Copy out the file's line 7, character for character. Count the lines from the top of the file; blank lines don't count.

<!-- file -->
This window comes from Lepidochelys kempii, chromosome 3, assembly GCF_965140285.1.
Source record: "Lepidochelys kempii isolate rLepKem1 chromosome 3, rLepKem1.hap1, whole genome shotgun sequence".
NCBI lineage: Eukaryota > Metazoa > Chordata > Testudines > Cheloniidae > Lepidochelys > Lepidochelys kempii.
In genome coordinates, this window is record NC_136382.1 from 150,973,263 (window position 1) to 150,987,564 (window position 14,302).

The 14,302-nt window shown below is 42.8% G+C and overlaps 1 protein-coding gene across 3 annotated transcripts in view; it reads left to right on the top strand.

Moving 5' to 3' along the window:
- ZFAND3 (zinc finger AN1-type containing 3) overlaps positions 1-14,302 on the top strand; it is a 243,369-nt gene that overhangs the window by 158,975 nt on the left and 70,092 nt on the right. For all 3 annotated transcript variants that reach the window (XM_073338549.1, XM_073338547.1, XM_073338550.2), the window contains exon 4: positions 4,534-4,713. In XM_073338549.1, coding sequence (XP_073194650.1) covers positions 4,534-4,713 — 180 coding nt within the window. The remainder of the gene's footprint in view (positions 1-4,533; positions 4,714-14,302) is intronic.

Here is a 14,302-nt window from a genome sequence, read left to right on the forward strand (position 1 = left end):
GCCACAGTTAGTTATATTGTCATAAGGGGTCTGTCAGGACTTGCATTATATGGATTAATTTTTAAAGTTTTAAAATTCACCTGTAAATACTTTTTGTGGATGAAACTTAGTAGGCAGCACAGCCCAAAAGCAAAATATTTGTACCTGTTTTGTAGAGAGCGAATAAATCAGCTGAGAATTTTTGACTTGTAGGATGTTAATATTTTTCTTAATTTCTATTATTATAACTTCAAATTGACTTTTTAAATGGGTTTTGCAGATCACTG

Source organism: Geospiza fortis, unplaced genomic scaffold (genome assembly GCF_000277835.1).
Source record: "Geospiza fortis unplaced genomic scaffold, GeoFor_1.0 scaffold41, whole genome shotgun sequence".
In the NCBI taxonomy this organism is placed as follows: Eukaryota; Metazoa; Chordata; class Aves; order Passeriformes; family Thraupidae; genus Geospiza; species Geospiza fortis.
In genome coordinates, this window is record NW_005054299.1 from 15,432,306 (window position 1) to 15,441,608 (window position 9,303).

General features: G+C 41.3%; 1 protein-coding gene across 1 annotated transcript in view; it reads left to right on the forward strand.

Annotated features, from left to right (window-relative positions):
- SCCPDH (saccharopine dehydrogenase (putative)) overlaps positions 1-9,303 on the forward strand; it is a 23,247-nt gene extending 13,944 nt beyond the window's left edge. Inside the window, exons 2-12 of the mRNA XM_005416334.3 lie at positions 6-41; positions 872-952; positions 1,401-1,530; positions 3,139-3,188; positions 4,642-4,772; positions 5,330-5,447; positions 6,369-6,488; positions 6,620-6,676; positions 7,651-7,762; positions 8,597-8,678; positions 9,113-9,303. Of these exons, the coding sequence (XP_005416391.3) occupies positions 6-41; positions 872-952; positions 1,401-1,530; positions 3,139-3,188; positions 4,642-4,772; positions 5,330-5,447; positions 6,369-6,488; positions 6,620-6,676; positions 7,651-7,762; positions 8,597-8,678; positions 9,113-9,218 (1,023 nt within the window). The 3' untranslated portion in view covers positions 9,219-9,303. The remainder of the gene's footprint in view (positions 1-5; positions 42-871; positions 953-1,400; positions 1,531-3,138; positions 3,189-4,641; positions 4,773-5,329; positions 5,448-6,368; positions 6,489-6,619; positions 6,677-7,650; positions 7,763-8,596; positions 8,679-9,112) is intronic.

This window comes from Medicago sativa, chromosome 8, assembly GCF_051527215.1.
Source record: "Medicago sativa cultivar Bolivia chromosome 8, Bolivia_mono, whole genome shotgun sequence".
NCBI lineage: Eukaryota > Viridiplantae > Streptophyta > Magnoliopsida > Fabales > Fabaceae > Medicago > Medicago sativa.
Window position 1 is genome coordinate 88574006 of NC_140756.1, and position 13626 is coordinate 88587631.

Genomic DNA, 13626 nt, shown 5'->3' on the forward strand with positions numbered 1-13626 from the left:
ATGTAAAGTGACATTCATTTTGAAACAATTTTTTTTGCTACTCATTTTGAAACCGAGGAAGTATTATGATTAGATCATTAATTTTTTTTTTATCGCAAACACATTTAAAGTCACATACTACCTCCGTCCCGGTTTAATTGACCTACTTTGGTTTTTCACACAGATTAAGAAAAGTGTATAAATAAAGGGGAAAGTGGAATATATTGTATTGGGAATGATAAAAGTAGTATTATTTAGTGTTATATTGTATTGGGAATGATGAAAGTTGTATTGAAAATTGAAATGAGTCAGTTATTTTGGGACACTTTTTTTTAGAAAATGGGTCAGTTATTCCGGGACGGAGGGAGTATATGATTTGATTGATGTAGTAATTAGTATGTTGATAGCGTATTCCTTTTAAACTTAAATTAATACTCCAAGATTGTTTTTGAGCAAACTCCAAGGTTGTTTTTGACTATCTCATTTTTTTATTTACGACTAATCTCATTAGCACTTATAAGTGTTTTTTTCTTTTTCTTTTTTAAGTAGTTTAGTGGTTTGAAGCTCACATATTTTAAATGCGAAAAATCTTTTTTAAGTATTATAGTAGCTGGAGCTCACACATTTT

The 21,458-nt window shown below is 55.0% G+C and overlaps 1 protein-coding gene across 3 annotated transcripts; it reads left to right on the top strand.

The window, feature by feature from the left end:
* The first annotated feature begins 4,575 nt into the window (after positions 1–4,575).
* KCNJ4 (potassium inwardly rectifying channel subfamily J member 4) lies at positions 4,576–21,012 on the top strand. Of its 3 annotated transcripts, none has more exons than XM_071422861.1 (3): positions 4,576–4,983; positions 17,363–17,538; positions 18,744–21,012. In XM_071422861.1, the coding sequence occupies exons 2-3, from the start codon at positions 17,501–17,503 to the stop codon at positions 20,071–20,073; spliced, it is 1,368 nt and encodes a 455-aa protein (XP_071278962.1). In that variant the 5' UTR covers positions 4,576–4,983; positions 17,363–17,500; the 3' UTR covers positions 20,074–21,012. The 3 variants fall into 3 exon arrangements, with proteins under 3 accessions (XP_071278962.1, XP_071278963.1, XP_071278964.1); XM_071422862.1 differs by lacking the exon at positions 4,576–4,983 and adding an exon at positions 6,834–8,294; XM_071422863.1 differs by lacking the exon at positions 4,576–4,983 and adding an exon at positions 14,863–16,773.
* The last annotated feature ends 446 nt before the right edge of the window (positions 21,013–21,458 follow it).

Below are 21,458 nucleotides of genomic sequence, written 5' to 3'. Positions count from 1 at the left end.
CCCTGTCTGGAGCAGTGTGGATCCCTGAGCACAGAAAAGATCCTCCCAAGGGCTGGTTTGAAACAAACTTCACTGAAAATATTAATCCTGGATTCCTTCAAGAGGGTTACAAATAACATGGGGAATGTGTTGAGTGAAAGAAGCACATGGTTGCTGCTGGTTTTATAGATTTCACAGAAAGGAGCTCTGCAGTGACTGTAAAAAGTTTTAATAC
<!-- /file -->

- ZFAND3 (zinc finger AN1-type containing 3) overlaps positions 1-14,302 on the top strand; it is a 243,369-nt gene that overhangs the window by 158,975 nt on the left and 70,092 nt on the right. For all 3 annotated transcript variants that reach the window (XM_073338549.1, XM_073338547.1, XM_073338550.2), the window contains exon 4: positions 4,534-4,713. In XM_073338549.1, coding sequence (XP_073194650.1) covers positions 4,534-4,713 — 180 coding nt within the window. The remainder of the gene's footprint in view (positions 1-4,533; positions 4,714-14,302) is intronic.